WASHINGTON — On day one of the second impeachment trial of Donald Trump, House Democrats on Tuesday afternoon laid out their case for why the Senate should proceed with an impeachment trial against a former president, citing the Constitution, the Federalist Papers, and the writings of legal scholars of all ideologies. Afterward, attorney Bruce Castor, a member of Trump’s defense team, stepped up to microphone. What ensued was a meandering and at times incoherent legal argument from Castor, one that by turns flattered the senators in attendance (“senators are family men and women”), evoked Castor’s youth in suburban Philadelphia (“here’s little Bruce”), and offered the obligatory Ben Franklin quote.
Castor made little attempt to address the central question of the day — namely, whether it was constitutional to try a former president for impeachment. Indeed, Castor’s opening argument was so strange that one of Trump’s own defense lawyers from his first impeachment trial, Harvard Law professor Alan Dershowitz, was left flabbergasted.
“There is no argument,” Dershowitz said during a live appearance on the pro-Trump news channel Newsmax. “I have no idea what he’s doing. I have no idea why he’s saying what he’s saying.”
Here is the clip:
How bad is Bruce Castor's presentation in defense of Trump so far? Newsmax cuts into it so Alan Dershowitz can trash it.
"There is no argument. I have no idea what he's doing. I have no idea why he's saying what he's saying!" pic.twitter.com/3tVD9V3UcZ
— Justin Baragona (@justinbaragona) February 9, 2021
Dershowitz appeared almost at a loss for words when asked by a Newsmax anchor to respond to the opening portion of Castor’s presentation. “He’s introducing himself: ‘I’m a nice guy, I like my senators, I know my senators, senators are great people,’ ” Dershowitz said. “C’mon, the American people are entitled to an argument, a constitutional argument.”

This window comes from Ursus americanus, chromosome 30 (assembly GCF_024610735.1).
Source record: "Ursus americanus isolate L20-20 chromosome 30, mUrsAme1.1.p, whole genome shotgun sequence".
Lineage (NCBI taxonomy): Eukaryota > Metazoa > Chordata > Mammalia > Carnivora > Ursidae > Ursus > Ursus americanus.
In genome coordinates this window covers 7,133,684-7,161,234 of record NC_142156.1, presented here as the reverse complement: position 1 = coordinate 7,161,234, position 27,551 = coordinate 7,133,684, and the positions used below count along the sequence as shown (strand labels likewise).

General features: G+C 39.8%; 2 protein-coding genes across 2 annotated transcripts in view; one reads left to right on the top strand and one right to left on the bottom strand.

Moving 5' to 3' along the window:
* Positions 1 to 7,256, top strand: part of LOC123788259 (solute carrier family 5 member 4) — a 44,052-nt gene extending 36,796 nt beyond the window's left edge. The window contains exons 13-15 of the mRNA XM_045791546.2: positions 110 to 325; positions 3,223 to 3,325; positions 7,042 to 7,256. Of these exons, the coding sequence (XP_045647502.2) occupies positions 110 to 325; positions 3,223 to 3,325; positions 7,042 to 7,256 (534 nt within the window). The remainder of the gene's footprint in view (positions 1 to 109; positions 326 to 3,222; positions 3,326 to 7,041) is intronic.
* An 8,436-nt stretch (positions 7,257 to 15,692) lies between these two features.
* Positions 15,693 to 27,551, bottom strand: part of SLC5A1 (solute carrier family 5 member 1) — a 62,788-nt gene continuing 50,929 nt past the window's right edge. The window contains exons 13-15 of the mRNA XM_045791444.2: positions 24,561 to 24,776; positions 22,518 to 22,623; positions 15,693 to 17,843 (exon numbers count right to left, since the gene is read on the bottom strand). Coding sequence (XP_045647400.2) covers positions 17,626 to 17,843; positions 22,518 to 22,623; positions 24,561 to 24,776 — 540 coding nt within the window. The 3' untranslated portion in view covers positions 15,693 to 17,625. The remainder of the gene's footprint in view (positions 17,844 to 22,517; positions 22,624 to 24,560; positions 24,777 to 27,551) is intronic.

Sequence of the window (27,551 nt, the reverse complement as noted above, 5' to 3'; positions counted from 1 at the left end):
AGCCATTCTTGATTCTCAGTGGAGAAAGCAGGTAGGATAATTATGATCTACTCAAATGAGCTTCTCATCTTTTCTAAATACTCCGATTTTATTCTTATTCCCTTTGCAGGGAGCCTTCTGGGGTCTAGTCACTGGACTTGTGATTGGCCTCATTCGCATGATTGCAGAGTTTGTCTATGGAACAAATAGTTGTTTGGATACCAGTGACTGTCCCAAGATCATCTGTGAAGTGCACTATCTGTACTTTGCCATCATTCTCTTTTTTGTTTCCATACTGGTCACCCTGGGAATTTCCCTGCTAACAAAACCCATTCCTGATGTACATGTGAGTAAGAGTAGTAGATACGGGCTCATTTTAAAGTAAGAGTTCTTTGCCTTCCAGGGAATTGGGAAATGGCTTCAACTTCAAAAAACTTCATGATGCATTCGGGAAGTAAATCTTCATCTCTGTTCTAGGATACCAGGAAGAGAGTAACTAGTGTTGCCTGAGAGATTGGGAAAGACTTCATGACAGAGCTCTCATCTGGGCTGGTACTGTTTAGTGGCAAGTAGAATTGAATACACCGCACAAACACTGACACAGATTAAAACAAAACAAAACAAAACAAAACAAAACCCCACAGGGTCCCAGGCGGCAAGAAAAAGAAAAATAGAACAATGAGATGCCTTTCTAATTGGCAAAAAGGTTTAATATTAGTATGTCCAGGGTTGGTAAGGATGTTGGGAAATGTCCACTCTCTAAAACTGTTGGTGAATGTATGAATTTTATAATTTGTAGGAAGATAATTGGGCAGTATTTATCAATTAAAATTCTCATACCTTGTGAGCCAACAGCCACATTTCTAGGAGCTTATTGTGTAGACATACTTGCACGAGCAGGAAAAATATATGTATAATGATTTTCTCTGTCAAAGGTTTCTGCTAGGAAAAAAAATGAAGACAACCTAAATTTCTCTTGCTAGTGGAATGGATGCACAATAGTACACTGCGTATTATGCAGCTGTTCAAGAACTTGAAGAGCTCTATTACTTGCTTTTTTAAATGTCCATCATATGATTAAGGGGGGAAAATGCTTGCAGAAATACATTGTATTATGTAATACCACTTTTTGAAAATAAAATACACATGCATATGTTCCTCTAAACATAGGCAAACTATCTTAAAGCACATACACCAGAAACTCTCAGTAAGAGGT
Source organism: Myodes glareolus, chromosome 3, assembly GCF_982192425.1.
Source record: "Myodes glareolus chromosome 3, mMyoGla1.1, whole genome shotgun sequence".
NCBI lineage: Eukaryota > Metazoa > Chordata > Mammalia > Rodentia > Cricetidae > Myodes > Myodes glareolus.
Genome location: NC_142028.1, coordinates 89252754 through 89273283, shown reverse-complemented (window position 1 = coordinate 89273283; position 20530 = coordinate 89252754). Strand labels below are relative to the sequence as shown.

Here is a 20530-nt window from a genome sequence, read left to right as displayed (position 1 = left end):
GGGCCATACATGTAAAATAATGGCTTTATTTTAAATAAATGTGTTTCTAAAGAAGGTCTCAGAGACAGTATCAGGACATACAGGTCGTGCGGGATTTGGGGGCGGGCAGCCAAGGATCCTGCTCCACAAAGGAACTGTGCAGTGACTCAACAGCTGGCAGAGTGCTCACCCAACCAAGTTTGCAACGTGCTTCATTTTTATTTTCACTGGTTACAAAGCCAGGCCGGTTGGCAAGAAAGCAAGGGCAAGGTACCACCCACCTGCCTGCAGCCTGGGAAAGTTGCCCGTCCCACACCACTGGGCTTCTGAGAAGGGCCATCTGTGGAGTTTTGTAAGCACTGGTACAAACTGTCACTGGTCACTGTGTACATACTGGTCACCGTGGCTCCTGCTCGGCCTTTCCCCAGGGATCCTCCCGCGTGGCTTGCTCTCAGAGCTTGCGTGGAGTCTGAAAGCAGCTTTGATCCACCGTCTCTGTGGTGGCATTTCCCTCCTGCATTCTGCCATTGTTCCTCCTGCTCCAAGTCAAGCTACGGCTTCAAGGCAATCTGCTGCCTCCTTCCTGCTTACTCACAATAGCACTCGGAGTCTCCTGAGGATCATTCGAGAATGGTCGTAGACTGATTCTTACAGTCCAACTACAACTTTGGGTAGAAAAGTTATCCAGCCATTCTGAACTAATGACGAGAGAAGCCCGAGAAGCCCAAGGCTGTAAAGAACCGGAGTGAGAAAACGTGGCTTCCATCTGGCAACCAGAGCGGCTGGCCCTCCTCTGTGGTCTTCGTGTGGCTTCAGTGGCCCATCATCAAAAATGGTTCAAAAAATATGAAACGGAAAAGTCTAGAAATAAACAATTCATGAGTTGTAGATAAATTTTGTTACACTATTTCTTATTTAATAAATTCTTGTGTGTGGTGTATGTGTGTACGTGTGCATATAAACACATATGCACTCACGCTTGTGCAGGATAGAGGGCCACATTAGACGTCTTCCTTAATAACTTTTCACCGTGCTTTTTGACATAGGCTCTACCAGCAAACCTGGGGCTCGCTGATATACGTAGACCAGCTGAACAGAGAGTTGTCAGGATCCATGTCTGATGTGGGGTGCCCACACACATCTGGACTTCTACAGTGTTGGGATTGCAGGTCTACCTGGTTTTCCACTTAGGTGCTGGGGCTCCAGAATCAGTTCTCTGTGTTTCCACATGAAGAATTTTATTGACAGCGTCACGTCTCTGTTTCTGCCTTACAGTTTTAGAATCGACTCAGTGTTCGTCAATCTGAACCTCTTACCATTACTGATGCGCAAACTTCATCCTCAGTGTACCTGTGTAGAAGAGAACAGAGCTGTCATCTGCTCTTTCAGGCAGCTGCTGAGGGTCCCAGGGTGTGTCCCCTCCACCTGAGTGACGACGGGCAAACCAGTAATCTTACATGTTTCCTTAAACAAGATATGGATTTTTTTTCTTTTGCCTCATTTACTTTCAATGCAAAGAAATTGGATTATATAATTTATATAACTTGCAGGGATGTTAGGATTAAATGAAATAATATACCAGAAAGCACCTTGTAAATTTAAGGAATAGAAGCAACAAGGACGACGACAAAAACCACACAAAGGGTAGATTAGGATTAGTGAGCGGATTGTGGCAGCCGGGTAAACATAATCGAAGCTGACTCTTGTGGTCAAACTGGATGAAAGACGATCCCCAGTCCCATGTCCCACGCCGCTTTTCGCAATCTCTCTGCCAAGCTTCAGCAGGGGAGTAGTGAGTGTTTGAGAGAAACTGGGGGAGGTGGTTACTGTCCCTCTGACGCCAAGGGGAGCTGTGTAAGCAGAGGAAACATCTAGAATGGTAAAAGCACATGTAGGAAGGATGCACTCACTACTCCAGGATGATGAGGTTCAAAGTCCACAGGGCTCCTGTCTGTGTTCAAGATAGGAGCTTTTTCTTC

Dershowitz represented Trump in the former president’s first impeachment trial in 2020, when the Senate heard arguments about whether to convict and possibly expel Trump for threatening to withhold badly needed military aid to Ukraine while pressuring Ukraine’s president to release damaging information about then-presidential candidate Joe Biden and Biden’s family. That trial ended with an acquittal, with Sen. Mitt Romney (R-Utah) the only Republican senator to vote in favor of conviction.
Trump’s second impeachment defense is off to a much rockier start than it was a year ago, according to Dershowitz’s early assessment. “I just don’t understand it,” he said on Newsmax. “Maybe (Castor will) bring it home but right now it does not appear to me to be effective advocacy. Boy, it’s not the kind of argument I would’ve made, I’ll tell you that.”
The second Trump impeachment trial is expected to last one to two weeks. At the moment, it doesn’t look likely that senators will vote to convict Trump. That would require 17 Republican senators joining all 50 Democrats in voting to convict, and far fewer Republican senators have so much as suggested they would take such a vote.